Yet, many LinkedIn users remain confused how to best use the Headline or how to optimize it for maximum site traffic.
LinkedIn’s search algorithm ranks your Headline as the top indexed field in your Profile (second only to your name). In other words, out of all the data on your Profile, this field is weighted most heavily in user searches.
Therefore, you’ll want to consider carefully what you use in this field (and avoid using the default value, which is your current job title).
In addition, your Headline is first piece of information others will see when communicating with you! You only have to navigate LinkedIn briefly to see other Headlines displayed prominently under their names in nearly every part of the site.
Here, then, is a list of the most meaningless words you can put in your Headline (unfortunately, these were found in actual Profiles), plus some suggestions for stronger alternatives:
1 – “Top 1% (5%, etc.) Viewed Profile.”
Sure, this is an accomplishment… but not of any magnitude worth touting to employers.
Here’s why: if you’re an Operations Director, and put only these 2 words in your Headline, plus the same title for your past 4 jobs and NO other information anywhere in your Profile, you’ll probably rank in the Top 1% for “Operations Director.”
In other words, reaching 1% this way would require hardly any effort.
However, if you’ve inserted 2,000 to 3,000 other words that describe your career level, achievements, and scope of authority, your Profile View ranking will take a dive due to reduced keyword density.
Still, you’ll be more findable on skills and other keywords (because recruiters often specify a mix of search terms when sourcing candidates)… and you’ll make a better impression on employers.
Therefore, an impressive Top Viewed ranking is just that – impressive, but not helpful in your search and not worth using precious, keyword-heavy real estate (even if you want a job writing LinkedIn Profiles!).
Disclaimer: I’m ranked among the Top 1% as well (but you won’t find it in my Headline).
2 – “Results-Driven.”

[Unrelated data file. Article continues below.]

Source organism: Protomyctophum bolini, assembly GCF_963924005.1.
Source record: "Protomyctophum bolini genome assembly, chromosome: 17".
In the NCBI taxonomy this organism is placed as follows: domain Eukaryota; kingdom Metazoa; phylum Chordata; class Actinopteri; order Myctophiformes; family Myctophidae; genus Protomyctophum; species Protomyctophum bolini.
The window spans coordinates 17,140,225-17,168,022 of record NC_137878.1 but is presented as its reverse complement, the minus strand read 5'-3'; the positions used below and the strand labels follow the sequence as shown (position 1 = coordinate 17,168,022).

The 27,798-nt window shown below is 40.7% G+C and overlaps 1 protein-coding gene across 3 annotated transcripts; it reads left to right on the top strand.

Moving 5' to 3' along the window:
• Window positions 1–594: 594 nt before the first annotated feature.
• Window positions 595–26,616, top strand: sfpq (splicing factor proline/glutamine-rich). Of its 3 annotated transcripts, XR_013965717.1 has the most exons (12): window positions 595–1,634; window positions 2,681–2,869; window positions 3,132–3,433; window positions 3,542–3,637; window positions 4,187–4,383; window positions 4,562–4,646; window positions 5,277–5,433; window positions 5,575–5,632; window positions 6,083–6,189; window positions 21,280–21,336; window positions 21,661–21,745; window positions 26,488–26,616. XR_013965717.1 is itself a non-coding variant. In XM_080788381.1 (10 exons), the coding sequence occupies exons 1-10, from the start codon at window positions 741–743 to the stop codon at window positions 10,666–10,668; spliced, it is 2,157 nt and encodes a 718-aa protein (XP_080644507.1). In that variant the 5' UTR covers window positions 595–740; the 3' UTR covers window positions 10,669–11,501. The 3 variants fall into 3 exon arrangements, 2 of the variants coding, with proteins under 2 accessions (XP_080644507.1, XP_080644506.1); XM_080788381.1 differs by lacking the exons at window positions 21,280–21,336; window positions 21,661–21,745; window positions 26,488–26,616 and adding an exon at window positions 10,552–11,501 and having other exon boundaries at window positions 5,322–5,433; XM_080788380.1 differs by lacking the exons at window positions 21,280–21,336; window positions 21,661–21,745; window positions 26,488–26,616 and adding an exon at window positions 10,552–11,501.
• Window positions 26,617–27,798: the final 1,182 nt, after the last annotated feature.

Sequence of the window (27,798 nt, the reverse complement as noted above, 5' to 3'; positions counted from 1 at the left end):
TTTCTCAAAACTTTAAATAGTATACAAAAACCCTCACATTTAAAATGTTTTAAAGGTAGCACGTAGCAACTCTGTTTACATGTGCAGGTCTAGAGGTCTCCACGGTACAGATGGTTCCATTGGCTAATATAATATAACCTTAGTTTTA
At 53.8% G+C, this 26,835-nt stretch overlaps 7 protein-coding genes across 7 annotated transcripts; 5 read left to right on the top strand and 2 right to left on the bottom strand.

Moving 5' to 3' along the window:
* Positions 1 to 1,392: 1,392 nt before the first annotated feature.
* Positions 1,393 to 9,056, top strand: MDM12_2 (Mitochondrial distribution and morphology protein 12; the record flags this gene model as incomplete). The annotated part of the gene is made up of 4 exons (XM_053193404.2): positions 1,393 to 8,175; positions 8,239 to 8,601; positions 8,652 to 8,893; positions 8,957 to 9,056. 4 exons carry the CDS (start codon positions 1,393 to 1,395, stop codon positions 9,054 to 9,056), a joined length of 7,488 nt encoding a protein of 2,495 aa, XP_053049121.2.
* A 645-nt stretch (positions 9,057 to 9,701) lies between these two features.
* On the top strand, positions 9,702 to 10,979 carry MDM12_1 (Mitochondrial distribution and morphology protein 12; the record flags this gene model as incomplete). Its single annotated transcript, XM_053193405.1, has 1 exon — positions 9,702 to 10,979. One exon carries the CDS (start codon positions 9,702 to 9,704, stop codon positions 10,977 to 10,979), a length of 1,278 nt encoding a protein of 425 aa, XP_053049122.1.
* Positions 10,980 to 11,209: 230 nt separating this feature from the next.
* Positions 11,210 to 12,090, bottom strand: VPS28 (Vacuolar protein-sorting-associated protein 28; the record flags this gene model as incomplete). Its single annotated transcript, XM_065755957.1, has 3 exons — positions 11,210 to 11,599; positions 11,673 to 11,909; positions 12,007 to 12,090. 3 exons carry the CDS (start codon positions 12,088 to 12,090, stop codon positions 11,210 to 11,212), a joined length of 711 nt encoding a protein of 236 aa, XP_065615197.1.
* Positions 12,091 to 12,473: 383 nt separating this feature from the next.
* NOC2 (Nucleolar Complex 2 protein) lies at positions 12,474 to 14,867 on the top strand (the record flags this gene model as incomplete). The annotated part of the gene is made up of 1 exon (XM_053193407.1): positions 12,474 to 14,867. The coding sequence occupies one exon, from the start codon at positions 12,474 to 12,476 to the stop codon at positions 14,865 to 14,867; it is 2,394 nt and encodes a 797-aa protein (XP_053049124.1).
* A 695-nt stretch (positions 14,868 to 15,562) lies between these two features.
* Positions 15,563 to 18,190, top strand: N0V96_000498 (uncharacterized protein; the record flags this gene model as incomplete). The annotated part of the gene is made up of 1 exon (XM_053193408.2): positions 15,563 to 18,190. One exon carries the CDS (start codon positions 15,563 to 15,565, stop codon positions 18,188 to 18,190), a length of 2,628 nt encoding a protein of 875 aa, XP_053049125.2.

Just like on your resume, it’s important to use terms that distinguish you from the competition. This phrase and others like it (“dynamic” or “visionary,” anyone?) have become so embedded in boilerplate resume-speak, they’re essentially meaningless.
Plus, can you picture a recruiter using “Results-driven” as a search term? I didn’t think so.
Instead, consider adding a short phrase to your Headline that actually describes results, slipping in a keyword or two (“Marketing VP Improving Social Media Engagement”).
Even a short, powerful note on the ROI from your skills (“Sales Manager | #1 Revenue Record Across Americas”) can make a better impression. Short on ideas? Pull in some of the powerful catchphrases from your leadership resume.
3 – “Experienced.”
Unless you’re a student, this word doesn’t count for much in describing your career. Most professionals, by way of their job titles and career history, ARE “experienced” in their chosen fields, so you’re not laying claim to a unique skill.
Make your Headline more search-friendly by using a mixture of current and target job titles (“Senior Director, VP Sales”) to show your career goals, or a short description of your achievements (“12%+ Annual Sales Growth”).
Either way, showing your career aspirations or accomplishments will actually prove that you’re experienced and worthy of employer attention.
4 – “Father,” “Husband,” “Wife,” etc.
I’ll say it again – LinkedIn isn’t Facebook, and it certainly isn’t Twitter (where these types of mini-bios are common).
On LinkedIn, other users are most interested in your career level and ability to produce results in a professional environment. Leave the family references for a more personal venue.
5 – “Unemployed.”
If you’re not using your Headline to strengthen your brand message with keywords and job titles, you’re missing out on potential traffic and employer interest. “Unemployed” is hardly a search term, and it certainly doesn’t speak to your expertise.
(It might, however, convey desperation.)
Instead of wasting Headline space with it, try sending the same message while specifying what you offer employers (“IT Director Seeking Infrastructure, Operations, & Development Leadership Role”), while injecting strong keyword content.
As you can see, there’s many ways to capture and express value to an employer with your Headline.
Take a few minutes to add some creative phrasing and keyword content for better ROI from your Profile.
Need a competitive edge in your job search? As an award-winning executive resume writer, I create branded, powerful resumes and LinkedIn Profiles that position you as the #1 candidate.
My clients win interviews at Fortune 500 firms including Citibank, Google, Disney, and Pfizer, plus niche companies, start-ups, and emerging industry leaders.
Get in touch with me to experience the outstanding results I can bring to your transition.
– Laura Smith-Proulx, CCMC, CPRW, CPBA, TCCS, COPNS, CIC, CTTCC